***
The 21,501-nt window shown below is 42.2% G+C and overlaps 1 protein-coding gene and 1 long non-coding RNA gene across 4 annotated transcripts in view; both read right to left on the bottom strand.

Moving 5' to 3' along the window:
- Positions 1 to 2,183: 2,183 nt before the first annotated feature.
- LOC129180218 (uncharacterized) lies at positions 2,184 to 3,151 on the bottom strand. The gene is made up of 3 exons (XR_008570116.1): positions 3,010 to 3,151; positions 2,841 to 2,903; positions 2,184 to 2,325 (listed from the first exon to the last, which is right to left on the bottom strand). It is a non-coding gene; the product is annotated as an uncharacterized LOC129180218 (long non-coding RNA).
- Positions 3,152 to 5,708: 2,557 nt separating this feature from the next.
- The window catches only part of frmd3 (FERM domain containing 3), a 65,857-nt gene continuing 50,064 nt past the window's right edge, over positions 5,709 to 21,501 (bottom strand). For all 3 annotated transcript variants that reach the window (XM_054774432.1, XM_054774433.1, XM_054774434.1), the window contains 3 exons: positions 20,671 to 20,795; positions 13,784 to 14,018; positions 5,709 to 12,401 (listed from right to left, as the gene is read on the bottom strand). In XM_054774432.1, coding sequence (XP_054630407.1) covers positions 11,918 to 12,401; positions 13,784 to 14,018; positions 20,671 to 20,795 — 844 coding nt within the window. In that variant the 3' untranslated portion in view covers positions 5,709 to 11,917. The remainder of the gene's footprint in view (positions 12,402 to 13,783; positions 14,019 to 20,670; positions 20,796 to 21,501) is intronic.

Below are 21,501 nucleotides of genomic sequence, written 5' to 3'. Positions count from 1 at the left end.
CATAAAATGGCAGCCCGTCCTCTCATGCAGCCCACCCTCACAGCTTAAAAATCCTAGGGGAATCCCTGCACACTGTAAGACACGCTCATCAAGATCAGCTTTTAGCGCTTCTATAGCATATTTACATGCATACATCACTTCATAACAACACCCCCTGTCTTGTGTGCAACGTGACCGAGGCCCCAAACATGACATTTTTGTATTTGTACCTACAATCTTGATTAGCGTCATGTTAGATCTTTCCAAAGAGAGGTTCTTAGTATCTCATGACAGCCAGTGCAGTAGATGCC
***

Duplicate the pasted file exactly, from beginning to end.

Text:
The 21,501-nt window shown below is 42.2% G+C and overlaps 1 protein-coding gene and 1 long non-coding RNA gene across 4 annotated transcripts in view; both read right to left on the bottom strand.

Moving 5' to 3' along the window:
- Positions 1 to 2,183: 2,183 nt before the first annotated feature.
- LOC129180218 (uncharacterized) lies at positions 2,184 to 3,151 on the bottom strand. The gene is made up of 3 exons (XR_008570116.1): positions 3,010 to 3,151; positions 2,841 to 2,903; positions 2,184 to 2,325 (listed from the first exon to the last, which is right to left on the bottom strand). It is a non-coding gene; the product is annotated as an uncharacterized LOC129180218 (long non-coding RNA).
- Positions 3,152 to 5,708: 2,557 nt separating this feature from the next.
- The window catches only part of frmd3 (FERM domain containing 3), a 65,857-nt gene continuing 50,064 nt past the window's right edge, over positions 5,709 to 21,501 (bottom strand). For all 3 annotated transcript variants that reach the window (XM_054774432.1, XM_054774433.1, XM_054774434.1), the window contains 3 exons: positions 20,671 to 20,795; positions 13,784 to 14,018; positions 5,709 to 12,401 (listed from right to left, as the gene is read on the bottom strand). In XM_054774432.1, coding sequence (XP_054630407.1) covers positions 11,918 to 12,401; positions 13,784 to 14,018; positions 20,671 to 20,795 — 844 coding nt within the window. In that variant the 3' untranslated portion in view covers positions 5,709 to 11,917. The remainder of the gene's footprint in view (positions 12,402 to 13,783; positions 14,019 to 20,670; positions 20,796 to 21,501) is intronic.

Below are 21,501 nucleotides of genomic sequence, written 5' to 3'. Positions count from 1 at the left end.
CATAAAATGGCAGCCCGTCCTCTCATGCAGCCCACCCTCACAGCTTAAAAATCCTAGGGGAATCCCTGCACACTGTAAGACACGCTCATCAAGATCAGCTTTTAGCGCTTCTATAGCATATTTACATGCATACATCACTTCATAACAACACCCCCTGTCTTGTGTGCAACGTGACCGAGGCCCCAAACATGACATTTTTGTATTTGTACCTACAATCTTGATTAGCGTCATGTTAGATCTTTCCAAAGAGAGGTTCTTAGTATCTCATGACAGCCAGTGCAGTAGATGCC